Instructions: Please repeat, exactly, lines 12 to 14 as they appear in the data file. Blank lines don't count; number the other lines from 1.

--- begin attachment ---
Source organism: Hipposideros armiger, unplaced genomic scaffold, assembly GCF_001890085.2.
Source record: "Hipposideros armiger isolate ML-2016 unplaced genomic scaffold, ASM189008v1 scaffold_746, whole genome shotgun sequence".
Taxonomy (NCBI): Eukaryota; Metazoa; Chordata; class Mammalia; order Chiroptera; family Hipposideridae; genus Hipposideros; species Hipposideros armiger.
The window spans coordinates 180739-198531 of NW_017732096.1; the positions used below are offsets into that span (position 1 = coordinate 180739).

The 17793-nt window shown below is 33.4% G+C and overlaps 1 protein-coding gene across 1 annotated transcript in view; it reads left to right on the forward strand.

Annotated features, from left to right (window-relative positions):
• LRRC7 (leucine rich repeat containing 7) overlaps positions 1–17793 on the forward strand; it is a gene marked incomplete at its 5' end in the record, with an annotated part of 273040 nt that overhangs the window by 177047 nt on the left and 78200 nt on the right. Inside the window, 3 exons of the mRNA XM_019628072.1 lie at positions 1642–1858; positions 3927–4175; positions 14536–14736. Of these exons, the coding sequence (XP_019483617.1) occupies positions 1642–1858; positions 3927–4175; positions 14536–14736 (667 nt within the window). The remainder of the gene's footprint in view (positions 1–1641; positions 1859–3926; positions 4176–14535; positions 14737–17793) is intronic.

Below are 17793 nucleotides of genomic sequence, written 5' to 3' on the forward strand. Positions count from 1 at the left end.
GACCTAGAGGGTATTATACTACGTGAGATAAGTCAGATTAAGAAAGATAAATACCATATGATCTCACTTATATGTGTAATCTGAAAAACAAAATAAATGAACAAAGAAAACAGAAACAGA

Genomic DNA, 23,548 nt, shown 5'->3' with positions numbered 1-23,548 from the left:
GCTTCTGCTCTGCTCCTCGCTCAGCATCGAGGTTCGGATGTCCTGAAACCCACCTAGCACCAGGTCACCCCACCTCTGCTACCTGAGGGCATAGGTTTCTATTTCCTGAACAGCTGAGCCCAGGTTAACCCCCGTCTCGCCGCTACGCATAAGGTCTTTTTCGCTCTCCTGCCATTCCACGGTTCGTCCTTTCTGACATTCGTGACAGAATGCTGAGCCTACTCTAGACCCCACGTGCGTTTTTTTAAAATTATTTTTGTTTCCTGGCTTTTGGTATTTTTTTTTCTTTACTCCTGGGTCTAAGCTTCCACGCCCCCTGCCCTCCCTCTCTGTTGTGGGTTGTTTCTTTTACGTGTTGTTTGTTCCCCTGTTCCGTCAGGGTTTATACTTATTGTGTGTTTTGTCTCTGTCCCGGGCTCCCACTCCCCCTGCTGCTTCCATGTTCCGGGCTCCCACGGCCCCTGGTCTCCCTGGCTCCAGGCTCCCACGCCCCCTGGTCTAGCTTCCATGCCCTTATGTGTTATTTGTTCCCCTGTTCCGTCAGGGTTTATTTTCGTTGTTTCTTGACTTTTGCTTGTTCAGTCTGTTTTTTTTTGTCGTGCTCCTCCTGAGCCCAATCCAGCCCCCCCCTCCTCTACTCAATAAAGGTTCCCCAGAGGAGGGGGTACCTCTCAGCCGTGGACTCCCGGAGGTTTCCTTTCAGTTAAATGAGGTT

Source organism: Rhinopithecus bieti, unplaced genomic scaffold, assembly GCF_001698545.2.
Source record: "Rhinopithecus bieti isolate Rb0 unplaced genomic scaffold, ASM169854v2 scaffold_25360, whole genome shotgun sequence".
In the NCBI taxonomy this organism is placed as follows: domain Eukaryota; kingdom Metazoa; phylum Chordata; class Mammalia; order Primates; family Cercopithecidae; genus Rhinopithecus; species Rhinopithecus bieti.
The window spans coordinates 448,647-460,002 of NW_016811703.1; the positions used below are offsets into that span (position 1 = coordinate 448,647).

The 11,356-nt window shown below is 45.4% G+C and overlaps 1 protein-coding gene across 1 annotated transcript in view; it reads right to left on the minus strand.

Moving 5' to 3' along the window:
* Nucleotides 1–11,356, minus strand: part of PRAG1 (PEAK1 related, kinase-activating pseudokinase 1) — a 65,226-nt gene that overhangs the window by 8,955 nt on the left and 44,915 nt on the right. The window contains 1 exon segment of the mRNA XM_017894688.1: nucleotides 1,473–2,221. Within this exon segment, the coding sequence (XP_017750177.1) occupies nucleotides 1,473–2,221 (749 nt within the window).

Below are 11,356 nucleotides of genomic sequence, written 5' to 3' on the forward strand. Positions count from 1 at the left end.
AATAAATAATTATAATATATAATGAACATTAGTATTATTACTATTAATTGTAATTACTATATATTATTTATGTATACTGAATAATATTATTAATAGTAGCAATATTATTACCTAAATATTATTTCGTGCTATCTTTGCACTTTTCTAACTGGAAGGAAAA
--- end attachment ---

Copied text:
Source organism: Rhinopithecus bieti, unplaced genomic scaffold, assembly GCF_001698545.2.
Source record: "Rhinopithecus bieti isolate Rb0 unplaced genomic scaffold, ASM169854v2 scaffold_25360, whole genome shotgun sequence".
In the NCBI taxonomy this organism is placed as follows: domain Eukaryota; kingdom Metazoa; phylum Chordata; class Mammalia; order Primates; family Cercopithecidae; genus Rhinopithecus; species Rhinopithecus bieti.